Post-recession, management is currently an uncertain and volatile position to be in. Ruth Spellman OBE, CEO of the Chartered Management Institute has just launched her first book ‘Managers and leaders who can’, a guide to how managers can survive and succeed in the new economy.
The financial crisis, ensuing recession and last autumn’s spending review have left organisations in disarray, with their managers struggling to make sense of what has happened and what will happen next. While things have undeniably changed irrevocably, the post-recession situation we are now in doesn’t allow much time to sit and ponder where it all went wrong. Many people are working with smaller teams after restructures and slashed budgets following cost-cutting exercises, meaning they need to work more smartly just to keep their organisation going on a day-to-day basis. Despite these pressures, however, managers must ensure that they, and their businesses, learn lessons from what has happened over the past few years and that this learning informs our actions and decision-making from now onward.
Where are all the good managers? New Chartered Institute of Personnel and Development (CIPD) research recently revealed that three quarters of employers are struggling to fill vacancies due to a lack of skills. It’s a finding that chimes well with the CMI/XpertHR National Management Salary Survey. The report highlighted the urgent need for more candidates with good management skills and experience in particular. This shortage of good, qualified managers and leaders in the UK is something CMI has been warning employers, politicians and individuals about for quite some time. My fear is that this management skills shortage is tantamount to a hard kick when the country is already down, and will hold it back from recovery, making it increasingly hard for the UK to compete globally. Clearly action to redress this needs to be taken urgently and it will fall to HR to kick start this.
When I was writing my new book on this topic last year, I interviewed more than 30 leading UK businesspeople – including CIPD CEO, Jackie Orme, and HR directors – to get their views on the current state of management and how managers will need to behave and perform to succeed in the post-recession economy. The good news is what came out of this was actually very positive. Yes, things have been incredibly challenging and there may well still be tough times ahead, but my interviewees were in agreement that, if managers and leaders learn from what the financial crisis and resulting downturn can teach them, organisations stand to gain. So, what are the key lessons and what do they mean for managers? The issues identified fall into the following themes: taking a values-driven approach to management; flexible management styles; and, developing a diverse management team.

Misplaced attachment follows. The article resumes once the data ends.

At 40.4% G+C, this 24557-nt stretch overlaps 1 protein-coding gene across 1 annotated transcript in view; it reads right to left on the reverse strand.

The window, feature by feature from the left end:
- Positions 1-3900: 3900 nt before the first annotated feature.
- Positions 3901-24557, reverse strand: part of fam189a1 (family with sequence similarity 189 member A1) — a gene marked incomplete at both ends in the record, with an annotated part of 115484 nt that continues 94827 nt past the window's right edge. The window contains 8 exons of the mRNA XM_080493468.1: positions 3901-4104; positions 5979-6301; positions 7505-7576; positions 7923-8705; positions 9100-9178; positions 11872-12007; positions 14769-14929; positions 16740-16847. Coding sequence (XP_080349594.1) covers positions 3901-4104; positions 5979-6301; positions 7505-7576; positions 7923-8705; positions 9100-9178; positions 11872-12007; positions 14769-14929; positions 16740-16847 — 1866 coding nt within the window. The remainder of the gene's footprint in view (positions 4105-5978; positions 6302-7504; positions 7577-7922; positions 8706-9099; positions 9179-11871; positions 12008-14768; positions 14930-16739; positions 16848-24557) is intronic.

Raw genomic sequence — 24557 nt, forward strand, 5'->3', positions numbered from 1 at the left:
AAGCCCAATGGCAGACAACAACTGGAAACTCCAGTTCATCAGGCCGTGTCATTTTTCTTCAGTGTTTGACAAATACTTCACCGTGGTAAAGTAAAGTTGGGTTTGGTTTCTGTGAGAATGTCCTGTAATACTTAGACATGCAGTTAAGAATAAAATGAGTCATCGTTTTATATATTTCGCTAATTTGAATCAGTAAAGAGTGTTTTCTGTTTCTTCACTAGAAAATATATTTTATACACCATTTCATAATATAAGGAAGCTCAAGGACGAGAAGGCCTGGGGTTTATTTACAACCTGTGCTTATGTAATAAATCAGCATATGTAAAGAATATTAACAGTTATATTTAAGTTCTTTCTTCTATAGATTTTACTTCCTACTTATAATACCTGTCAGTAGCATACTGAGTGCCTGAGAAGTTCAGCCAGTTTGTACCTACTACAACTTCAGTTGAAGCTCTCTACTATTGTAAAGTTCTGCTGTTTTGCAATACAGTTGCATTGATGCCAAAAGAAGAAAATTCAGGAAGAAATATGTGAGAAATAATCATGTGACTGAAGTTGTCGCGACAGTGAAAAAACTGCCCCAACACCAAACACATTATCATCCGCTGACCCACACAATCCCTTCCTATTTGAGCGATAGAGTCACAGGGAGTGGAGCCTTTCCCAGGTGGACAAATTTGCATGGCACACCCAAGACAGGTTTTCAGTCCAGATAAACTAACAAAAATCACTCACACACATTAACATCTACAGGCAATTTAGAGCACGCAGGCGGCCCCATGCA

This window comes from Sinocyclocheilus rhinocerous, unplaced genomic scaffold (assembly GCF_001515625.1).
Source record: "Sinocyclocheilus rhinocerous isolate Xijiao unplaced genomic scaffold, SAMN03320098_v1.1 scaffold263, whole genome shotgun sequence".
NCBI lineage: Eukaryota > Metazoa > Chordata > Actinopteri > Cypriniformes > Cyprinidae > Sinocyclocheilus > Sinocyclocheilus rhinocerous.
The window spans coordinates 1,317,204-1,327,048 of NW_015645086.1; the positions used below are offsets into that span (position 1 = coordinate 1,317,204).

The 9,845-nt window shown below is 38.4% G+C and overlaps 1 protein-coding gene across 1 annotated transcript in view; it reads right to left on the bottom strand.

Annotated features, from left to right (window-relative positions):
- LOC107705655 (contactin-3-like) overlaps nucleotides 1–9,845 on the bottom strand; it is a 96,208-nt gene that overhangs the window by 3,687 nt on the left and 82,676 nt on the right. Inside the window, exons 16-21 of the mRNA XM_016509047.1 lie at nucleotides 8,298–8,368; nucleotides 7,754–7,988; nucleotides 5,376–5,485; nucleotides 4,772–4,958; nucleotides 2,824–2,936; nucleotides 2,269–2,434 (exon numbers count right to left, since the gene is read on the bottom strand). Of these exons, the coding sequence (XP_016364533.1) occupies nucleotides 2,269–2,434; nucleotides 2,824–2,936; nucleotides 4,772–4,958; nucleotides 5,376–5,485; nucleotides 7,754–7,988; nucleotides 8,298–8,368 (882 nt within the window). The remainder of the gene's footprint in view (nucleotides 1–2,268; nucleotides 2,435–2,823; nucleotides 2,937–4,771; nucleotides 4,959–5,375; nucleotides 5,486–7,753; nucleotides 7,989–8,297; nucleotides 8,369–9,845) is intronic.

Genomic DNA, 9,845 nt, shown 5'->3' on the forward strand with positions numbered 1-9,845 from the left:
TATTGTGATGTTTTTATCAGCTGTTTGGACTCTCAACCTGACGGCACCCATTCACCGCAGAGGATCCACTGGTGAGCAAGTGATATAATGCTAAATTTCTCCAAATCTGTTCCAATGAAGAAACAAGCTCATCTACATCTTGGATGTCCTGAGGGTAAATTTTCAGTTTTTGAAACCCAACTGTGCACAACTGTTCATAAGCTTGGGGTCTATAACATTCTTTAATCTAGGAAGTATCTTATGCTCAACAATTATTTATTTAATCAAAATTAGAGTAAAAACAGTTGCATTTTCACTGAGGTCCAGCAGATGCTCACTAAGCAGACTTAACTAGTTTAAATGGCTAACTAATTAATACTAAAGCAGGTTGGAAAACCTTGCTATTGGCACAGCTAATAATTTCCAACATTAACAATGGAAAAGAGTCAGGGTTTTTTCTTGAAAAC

The recession has exacerbated the public’s mistrust of big business and politics. MPs have betrayed them by fiddling their expenses and their hard-earned taxes have been used to bail out the risk-happy banks that caused the financial crisis in the first place. To succeed in the new economy, therefore, companies will need to demonstrate that they are taking a different approach. Transparency, accountability and ethical practice must all move much higher up the management agenda than they have ever been in the past. This applies to all sectors; accountability is no longer just something for civil servants handling publicly funded budgets to worry about. A values-driven approach should be at the heart of everything managers and leaders do and this will only happen if it’s led from the top and masterminded by HR. But, they also need to walk the talk. Take the example of BP, which proudly states on the brand values page of its website that it is ‘progressive, responsible, innovative and performance driven’. I’m not sure those who observed the Deepwater Horizon crisis would agree with the second of those. Practising what you preach has never been more important.
For many businesses, starting to work in a more values-driven way may involve some reflection and analysis of their current organisational values and how these currently play out, or not, in its operations. Values must be communicated clearly to staff members – it’s a cliché but they need to live and breathe the brand. Suppliers should be next. One particular challenge is putting frameworks in place to help organisations monitor their ethical performance and to communicate openly about the way they work. If there are no skeletons in the closet, they can’t come back to haunt anyone.
Evidence shows organisational values are key to engaging both employees and customers. In fact, the most productive, loyal employees and customers are those who feel their personal values resonate with the values of their employer or supplier. Think about how things like your pay and rewards strategies fit with your company values as well as considering them when recruiting. Is the person sitting across from you a good fit for the company in terms of values? If not, both they and the organisation aren’t getting a good deal. There is a direct correlation between how engaged employees are with their employer and organisational performance, yet employee engagement levels are lower than ever. So low, in fact, that the Government formed a taskforce, on which I sit, to tackle the issue. Managers should look on a values-led approach as a useful weapon in the battle to re-engage the workforce.